Tuesday Teacher Fantasy

Fantastic thinking is in order this thundery, rainy, hail-ish, Tuesday afternoon. You know, the kind of thinking you do when you sit around building blocks with a little kid (or several) and talk about how great it would be if you could eat only cake (or ice cream, or froot loops) all the time, for breakfast, lunch, snack, and dinner. Or that summer lasted for ten months and school only lasted for two. And, “wouldn’t it be the best thing?”

“I’d have chocolate every day.”

“No way. I’d have a different kind at every meal and I would never, in a million years, get bored.”

“Oh, I know! I will ALWAYS get the corner piece with the extra icing. Oh, yeah.”

Oh, yeah. It would be the best thing.



Today, I think, the best thing would be, once a week to pack my reusable grocery bag the night before with a couple of the books I’ve got going on at the moment; I’d grin in anticipation of the coming day. Load the coffee maker and fixin’s carefully in a separate bag. I get to school around 6:30, just like always, and I hang an appealing, artful sign on the door that says READING DAY! I grab a pillow from the reading corner and arrange it near my desk, a kind of cozy cubby there in the corner under my “Fan Club” sign and photos and love notes from former students. I’d set my books for the day next to the pillow to wait, while I set up and start the coffee.

By 6:45 I am settled on the floor with the coffee maker bubbling away comfortably on the other side of the room. Picking up the first book in the stack, I slide my finger behind the bookmark holding my place and fold the book open. I graze slowly among the words as the sun comes up behind the mountains east of campus.

Eventually, students begin to slip into the room. Because it’s READING DAY, they already know to mumble a good morning. Maybe some of them pour a cup of joe with the tiniest of splash and swirl. Maybe not. First hour students would be so lucky! They could swing by Starbucks on their way to school and get something extra special and it would still be hot, perfect, creamy coffee / tea / chai / chocolate. We’ve a routine on READING DAY! one long-established and cherished of muttered greetings and the shush shush of pages turning.

There is no studying and no one tries to. There is no last minute rush to homework, and I don’t have to check. We each have our space of floor, desk, or wall, our cushion and the book we are working on. Some of use ear buds, and some of us don’t. No devices are opened by anyone; everyone is reading an old-fashioned, paper, analog, book of their choice.

For forty-eight minutes, there are no phones, tweets, whatsapp, instagram, texts messages, emails, parents, principals, or teachers. Just twenty-five or so souls breathing across ink spilled in delightful patterns that dance across paper in story form. Our breath steams, filling the room with the vaporous forms of places and people, near and far, known and unknown, real and imagined.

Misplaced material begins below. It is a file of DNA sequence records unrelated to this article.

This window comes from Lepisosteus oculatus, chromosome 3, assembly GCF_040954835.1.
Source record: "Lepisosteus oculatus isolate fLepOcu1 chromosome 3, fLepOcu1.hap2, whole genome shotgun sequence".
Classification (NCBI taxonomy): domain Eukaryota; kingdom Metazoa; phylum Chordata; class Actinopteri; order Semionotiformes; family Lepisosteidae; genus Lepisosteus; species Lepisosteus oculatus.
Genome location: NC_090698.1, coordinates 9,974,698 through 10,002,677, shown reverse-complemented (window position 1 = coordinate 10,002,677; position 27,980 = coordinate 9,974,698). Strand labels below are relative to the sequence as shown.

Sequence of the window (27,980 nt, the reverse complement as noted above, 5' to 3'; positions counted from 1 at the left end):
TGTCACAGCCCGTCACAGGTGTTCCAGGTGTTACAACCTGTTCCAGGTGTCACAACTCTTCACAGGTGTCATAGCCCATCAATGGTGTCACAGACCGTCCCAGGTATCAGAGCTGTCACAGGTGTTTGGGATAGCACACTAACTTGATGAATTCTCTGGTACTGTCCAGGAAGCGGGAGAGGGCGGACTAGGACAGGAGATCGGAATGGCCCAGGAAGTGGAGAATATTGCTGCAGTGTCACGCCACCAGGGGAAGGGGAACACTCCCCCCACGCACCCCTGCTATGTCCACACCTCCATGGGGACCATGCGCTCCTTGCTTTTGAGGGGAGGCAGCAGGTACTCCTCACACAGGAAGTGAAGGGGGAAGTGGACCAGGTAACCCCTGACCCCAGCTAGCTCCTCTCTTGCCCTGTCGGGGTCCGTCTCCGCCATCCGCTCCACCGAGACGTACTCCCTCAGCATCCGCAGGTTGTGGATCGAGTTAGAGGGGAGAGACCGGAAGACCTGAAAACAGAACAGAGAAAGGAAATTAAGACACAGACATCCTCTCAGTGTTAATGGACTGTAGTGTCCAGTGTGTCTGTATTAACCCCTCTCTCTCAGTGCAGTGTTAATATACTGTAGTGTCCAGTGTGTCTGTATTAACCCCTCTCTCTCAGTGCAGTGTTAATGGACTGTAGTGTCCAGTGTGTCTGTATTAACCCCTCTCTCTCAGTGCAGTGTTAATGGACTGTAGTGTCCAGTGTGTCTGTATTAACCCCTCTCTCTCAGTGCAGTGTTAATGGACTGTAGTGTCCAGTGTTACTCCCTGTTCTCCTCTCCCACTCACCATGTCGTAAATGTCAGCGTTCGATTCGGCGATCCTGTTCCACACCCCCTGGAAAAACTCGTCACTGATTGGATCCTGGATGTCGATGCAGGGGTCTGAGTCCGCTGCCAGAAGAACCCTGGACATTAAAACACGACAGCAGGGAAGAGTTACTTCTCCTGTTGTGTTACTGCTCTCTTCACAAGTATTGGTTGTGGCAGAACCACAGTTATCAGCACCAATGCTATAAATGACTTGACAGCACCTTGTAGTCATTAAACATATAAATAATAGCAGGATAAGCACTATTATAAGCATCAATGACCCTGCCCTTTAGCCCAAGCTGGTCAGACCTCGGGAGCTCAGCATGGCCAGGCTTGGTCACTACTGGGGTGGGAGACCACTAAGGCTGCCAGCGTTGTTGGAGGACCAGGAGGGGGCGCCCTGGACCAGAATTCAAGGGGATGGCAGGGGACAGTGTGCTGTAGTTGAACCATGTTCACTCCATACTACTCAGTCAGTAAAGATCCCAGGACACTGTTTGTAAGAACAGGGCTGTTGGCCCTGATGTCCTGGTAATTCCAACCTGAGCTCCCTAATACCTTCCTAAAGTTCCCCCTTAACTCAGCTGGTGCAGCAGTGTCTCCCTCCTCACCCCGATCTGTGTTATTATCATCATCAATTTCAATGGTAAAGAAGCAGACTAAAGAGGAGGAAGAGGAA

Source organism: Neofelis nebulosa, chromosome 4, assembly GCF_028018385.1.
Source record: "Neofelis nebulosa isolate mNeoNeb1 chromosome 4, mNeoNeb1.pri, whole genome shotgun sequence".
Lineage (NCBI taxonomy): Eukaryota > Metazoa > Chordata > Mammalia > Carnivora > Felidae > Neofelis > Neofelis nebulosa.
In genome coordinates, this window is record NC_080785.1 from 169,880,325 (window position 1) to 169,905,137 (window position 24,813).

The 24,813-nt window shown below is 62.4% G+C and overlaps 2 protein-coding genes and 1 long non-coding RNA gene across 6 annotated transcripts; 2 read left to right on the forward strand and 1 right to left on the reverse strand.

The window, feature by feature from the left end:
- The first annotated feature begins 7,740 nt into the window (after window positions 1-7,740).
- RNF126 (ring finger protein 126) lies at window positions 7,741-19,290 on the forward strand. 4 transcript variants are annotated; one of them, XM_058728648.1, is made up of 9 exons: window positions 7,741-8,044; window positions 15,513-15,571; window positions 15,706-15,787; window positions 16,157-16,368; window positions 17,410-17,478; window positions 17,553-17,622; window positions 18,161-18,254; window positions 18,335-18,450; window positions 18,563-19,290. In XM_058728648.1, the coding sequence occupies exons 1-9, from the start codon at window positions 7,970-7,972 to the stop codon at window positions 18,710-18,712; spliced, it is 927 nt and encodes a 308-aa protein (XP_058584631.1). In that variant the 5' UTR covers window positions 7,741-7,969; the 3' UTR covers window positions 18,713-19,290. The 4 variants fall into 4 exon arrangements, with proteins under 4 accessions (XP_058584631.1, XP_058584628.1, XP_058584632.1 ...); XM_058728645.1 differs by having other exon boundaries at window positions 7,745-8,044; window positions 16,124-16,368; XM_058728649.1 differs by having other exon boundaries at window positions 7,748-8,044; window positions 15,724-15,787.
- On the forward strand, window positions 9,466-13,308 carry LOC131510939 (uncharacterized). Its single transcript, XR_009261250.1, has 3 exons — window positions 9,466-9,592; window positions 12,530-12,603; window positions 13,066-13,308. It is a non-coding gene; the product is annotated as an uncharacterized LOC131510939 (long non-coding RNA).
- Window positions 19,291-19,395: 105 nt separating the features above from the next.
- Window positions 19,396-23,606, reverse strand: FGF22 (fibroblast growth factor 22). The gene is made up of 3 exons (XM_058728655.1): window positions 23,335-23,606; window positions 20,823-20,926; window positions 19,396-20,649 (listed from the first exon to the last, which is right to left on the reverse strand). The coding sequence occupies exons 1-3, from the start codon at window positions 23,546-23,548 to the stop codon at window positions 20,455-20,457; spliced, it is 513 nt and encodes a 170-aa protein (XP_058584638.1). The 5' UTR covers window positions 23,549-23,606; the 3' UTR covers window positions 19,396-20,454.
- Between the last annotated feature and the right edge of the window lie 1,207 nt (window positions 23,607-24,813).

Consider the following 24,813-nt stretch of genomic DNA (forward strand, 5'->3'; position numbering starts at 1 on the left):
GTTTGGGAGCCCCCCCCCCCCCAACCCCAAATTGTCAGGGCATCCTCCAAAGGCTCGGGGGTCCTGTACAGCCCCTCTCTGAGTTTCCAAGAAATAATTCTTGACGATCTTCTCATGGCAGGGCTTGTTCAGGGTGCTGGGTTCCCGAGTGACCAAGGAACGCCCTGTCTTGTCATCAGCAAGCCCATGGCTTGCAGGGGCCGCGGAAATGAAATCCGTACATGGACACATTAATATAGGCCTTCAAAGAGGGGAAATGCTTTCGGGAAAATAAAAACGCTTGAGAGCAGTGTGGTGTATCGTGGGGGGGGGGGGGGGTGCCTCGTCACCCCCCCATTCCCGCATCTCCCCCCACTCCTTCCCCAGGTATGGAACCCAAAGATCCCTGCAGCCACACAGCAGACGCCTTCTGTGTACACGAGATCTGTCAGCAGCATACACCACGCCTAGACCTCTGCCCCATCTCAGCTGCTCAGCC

The building’s bells do their thing, and students slip away reluctantly to physics, philosophy, or some other part of the curriculum, and another group of students slips in. Later, for a couple of hours I’m alone, and I refresh the coffee maker before I return to my quiet corner, where I’ve started the second book in my stack for the day.

Just as I start to feel a little restless and maybe even lonesome, the last group of the day cracks the door open and enters to complete the ritual for the week. They settle to read, until the sound of a waiting line of cars starts to ooze beneath the door, and the rattle and crash of the younger grades in the hallways begins to shiver our air. We all get a little wiggly, and maybe there are a few people talking quietly, but some stay focused until the absolute last gasp before the last bell rings to free us for the day. Students fold their books closed like hands suspended in prayer around a bookmark, before they put cushions back in their place and shoulder backpacks and book bags to make their way home.

And wouldn’t it be the best thing? Oh, yeah.



Parts of a letter: thinking out loud in the cold

The thing about art is, as Beethoven said (Is this true? Is this a myth someone told me to make a point when I was a youngling? I will look it up later. Anyway, in my head a grizzled, bitter Beethoven speaks) there is nothing new in music (or any art). There are seven basic notes: C, D, E, F, G, A, and B, their sharps and flats, repeated at higher or lower pitches, but the combinations are essentially finite. Measurable. Maybe even predictable to an extent (enter math).

What varies infinitely (or seems to – maybe this depends, like so many things, on one’s take on God and creation) is the certain curve and weight and touch that imparts “feeling” to a piece. What varies infinitely is whether we hear the same stories that Maxim Vengerov does in an Ysaye piece (unlikely, unless we happen to have the good fortune of being one of his master class students), or some other story entirely. With good, solid study, the stories should come near to being the same, even among musicians who’ve never met, but are unlikely to be what Ysaye himself saw as he composed. (Insert Shakespeare and Harold Bloom as the expert here if you like. Same result.)